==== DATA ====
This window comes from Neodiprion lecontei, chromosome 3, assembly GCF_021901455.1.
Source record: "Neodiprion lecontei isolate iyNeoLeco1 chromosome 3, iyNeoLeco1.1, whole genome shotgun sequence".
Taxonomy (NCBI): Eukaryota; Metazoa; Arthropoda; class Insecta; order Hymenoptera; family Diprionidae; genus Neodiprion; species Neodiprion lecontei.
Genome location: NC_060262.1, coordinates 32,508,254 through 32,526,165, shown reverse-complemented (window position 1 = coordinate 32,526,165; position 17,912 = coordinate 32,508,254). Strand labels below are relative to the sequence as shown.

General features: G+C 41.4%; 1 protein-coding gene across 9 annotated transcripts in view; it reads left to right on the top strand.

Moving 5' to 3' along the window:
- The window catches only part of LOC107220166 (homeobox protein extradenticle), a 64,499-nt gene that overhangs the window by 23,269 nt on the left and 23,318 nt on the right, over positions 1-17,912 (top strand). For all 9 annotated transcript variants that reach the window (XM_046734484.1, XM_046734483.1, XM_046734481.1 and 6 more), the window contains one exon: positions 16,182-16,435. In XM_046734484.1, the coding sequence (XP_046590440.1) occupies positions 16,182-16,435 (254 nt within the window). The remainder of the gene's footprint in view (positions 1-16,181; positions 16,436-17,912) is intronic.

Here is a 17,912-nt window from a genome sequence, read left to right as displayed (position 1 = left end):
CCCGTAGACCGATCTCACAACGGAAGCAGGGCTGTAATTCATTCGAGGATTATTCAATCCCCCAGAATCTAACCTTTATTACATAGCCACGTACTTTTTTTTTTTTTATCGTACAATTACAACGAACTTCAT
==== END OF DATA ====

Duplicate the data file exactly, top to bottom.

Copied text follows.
This window comes from Neodiprion lecontei, chromosome 3, assembly GCF_021901455.1.
Source record: "Neodiprion lecontei isolate iyNeoLeco1 chromosome 3, iyNeoLeco1.1, whole genome shotgun sequence".
Taxonomy (NCBI): Eukaryota; Metazoa; Arthropoda; class Insecta; order Hymenoptera; family Diprionidae; genus Neodiprion; species Neodiprion lecontei.
Genome location: NC_060262.1, coordinates 32,508,254 through 32,526,165, shown reverse-complemented (window position 1 = coordinate 32,526,165; position 17,912 = coordinate 32,508,254). Strand labels below are relative to the sequence as shown.

General features: G+C 41.4%; 1 protein-coding gene across 9 annotated transcripts in view; it reads left to right on the top strand.

Moving 5' to 3' along the window:
- The window catches only part of LOC107220166 (homeobox protein extradenticle), a 64,499-nt gene that overhangs the window by 23,269 nt on the left and 23,318 nt on the right, over positions 1-17,912 (top strand). For all 9 annotated transcript variants that reach the window (XM_046734484.1, XM_046734483.1, XM_046734481.1 and 6 more), the window contains one exon: positions 16,182-16,435. In XM_046734484.1, the coding sequence (XP_046590440.1) occupies positions 16,182-16,435 (254 nt within the window). The remainder of the gene's footprint in view (positions 1-16,181; positions 16,436-17,912) is intronic.

Here is a 17,912-nt window from a genome sequence, read left to right as displayed (position 1 = left end):
CCCGTAGACCGATCTCACAACGGAAGCAGGGCTGTAATTCATTCGAGGATTATTCAATCCCCCAGAATCTAACCTTTATTACATAGCCACGTACTTTTTTTTTTTTTATCGTACAATTACAACGAACTTCAT